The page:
If you’ve ever shot multiple arrows into a target, then you are no stranger to the fatigue that comes with arrow pulling. Some targets can make removing arrows very difficult, no matter your bow poundage or what arrows you are shooting.
Luckily, there are a few things you can do to more easily (and safely) remove arrows from your target and start arrow pulling like a pro!
Arrow Pulling Safety
The most important thing to remember when pulling any arrows out of the target is safety. For example, when you remove an arrow, nobody should be standing behind it. This includes yourself! The last thing you want to do is injure yourself or a friend when removing arrows. Instead, stand to the side of the arrow and take a second to look behind you to ensure that the coast is clear.
Likewise, it is essential to stand clear when others are pulling their arrows out as well. It’s generally a good idea to be aware of your surroundings while out on the archery range.
You should NEVER run with arrows in your hands or up to your arrows in the target. In fact, it is never a good idea to run at an archery range at all. Archery is a fun and safe sport but safety should be the most important thing to remember.
Arrow Pulling Made Simple
So how do you actually pull an arrow out of a target that refuses to come loose? There are different tools and tactics that you can use to assist you in the process.
Using your hands is the go-to for most people. But for arrows that are stuck or those that don’t want to wear out their hand strength, an arrow puller can be a great option. Arrow pullers are simple devices that are used to assist in the process of removing an arrow from a target.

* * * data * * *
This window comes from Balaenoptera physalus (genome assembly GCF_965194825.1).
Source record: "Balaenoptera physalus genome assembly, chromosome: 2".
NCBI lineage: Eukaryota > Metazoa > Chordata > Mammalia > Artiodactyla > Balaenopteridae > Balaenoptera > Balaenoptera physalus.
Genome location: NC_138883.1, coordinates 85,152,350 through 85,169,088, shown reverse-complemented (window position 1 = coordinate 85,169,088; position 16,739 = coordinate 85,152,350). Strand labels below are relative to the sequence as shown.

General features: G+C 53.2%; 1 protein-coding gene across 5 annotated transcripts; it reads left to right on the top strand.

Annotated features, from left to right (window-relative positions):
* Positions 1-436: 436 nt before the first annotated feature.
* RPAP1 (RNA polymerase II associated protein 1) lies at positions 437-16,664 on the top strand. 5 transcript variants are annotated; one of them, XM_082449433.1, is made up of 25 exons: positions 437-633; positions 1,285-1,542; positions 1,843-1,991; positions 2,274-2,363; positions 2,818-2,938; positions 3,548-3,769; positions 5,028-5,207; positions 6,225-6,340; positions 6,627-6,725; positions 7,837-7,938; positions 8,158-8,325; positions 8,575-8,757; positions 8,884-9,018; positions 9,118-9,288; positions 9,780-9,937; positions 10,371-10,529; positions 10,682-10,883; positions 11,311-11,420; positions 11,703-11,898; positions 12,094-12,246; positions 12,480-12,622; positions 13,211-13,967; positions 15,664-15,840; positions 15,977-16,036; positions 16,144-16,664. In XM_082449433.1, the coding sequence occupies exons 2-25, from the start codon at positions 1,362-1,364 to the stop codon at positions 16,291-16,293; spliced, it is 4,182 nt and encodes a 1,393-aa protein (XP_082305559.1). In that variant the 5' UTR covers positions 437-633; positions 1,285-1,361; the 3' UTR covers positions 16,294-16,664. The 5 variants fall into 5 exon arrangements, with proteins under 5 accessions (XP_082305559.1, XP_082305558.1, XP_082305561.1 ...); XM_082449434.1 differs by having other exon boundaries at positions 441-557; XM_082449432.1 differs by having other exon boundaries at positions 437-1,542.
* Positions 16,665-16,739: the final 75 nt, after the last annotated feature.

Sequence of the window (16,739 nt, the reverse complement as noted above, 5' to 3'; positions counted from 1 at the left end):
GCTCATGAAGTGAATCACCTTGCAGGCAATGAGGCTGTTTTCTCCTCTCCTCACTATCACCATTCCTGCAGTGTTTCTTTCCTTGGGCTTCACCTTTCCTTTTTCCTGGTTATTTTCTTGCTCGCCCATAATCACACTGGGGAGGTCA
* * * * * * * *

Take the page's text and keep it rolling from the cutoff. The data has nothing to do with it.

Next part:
Arrow pullers work by providing more surface area on the arrow, allowing you to more easily pull them out. They come in all shapes and sizes. The majority of them are very inexpensive and small in size, making them a great addition to have in your arsenal. A few great options include:
1. K’Netix Molded Rubber Arrow Puller
The K’Netix rubber arrow puller is one of the most popular arrow pullers out there. It has molded finger grooves to give your hand a more comfortable grip. A clip allows you to keep it attached to a bow case, belt loop, or backpack for easy access.
2. Ten Point Bednar Perfect Arrow Puller
The Ten Point Bednar Perfect arrow puller is designed to work like a pair of pliers to help assist in removing your arrows. It comes with interchangeable grippers for different arrow shaft diameters. This model works exceptionally well when arrows are deeply buried and a traditional arrow puller can’t grip them.
3. Double D’s Magnum Grip Arrow Puller
One of the more expensive and high-end arrow pullers out there, the Magnum Grip arrow puller operates with a simple design. It utilizes aircraft-grade aluminum to provide maxim grip and leverage to remove even the most stuck arrows.
A straightforward way of removing a stubborn arrow is to get a friend to help you out. With two or three hands on the arrow, you get much more surface area to grip. With the help of another person, you can count to 3 and both pull straight back. Of course, this method only works if you have another person that you are shooting with.